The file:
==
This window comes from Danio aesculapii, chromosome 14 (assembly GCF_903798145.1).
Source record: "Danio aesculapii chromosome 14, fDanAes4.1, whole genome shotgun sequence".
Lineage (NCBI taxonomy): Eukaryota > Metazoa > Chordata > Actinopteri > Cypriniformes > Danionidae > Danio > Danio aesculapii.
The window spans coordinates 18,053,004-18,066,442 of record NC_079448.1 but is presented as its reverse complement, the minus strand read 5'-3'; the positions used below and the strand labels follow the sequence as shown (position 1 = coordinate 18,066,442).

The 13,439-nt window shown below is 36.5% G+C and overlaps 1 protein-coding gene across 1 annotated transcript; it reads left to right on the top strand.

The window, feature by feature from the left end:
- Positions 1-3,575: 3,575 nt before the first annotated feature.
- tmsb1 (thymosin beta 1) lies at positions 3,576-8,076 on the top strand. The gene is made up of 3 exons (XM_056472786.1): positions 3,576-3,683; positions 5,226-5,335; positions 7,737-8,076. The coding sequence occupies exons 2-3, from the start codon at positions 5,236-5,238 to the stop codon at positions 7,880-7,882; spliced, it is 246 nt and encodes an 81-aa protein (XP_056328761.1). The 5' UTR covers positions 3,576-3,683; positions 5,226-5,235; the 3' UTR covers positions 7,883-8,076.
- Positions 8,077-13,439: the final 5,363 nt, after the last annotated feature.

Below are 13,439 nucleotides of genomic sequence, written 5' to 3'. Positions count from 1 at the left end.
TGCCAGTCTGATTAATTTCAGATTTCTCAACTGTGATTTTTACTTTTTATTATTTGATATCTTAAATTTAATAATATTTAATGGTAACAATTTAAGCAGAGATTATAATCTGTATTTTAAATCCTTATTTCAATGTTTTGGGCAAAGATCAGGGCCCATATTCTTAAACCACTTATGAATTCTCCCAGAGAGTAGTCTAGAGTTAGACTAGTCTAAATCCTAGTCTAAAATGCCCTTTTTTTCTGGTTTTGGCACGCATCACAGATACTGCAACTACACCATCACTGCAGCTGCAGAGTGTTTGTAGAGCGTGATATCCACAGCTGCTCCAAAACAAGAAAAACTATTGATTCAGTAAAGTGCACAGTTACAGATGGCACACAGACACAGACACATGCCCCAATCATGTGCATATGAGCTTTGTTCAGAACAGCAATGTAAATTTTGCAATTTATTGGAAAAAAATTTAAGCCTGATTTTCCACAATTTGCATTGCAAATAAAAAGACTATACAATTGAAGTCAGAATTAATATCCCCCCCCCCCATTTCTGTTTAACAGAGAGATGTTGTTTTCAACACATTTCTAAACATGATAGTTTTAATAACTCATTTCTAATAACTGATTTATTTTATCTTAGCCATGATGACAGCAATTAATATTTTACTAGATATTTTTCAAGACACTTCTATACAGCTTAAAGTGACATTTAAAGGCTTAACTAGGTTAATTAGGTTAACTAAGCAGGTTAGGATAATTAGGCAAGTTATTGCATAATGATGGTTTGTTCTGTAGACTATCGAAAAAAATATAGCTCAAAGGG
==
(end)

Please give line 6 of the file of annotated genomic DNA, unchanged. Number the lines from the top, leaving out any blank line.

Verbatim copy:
The window, feature by feature from the left end: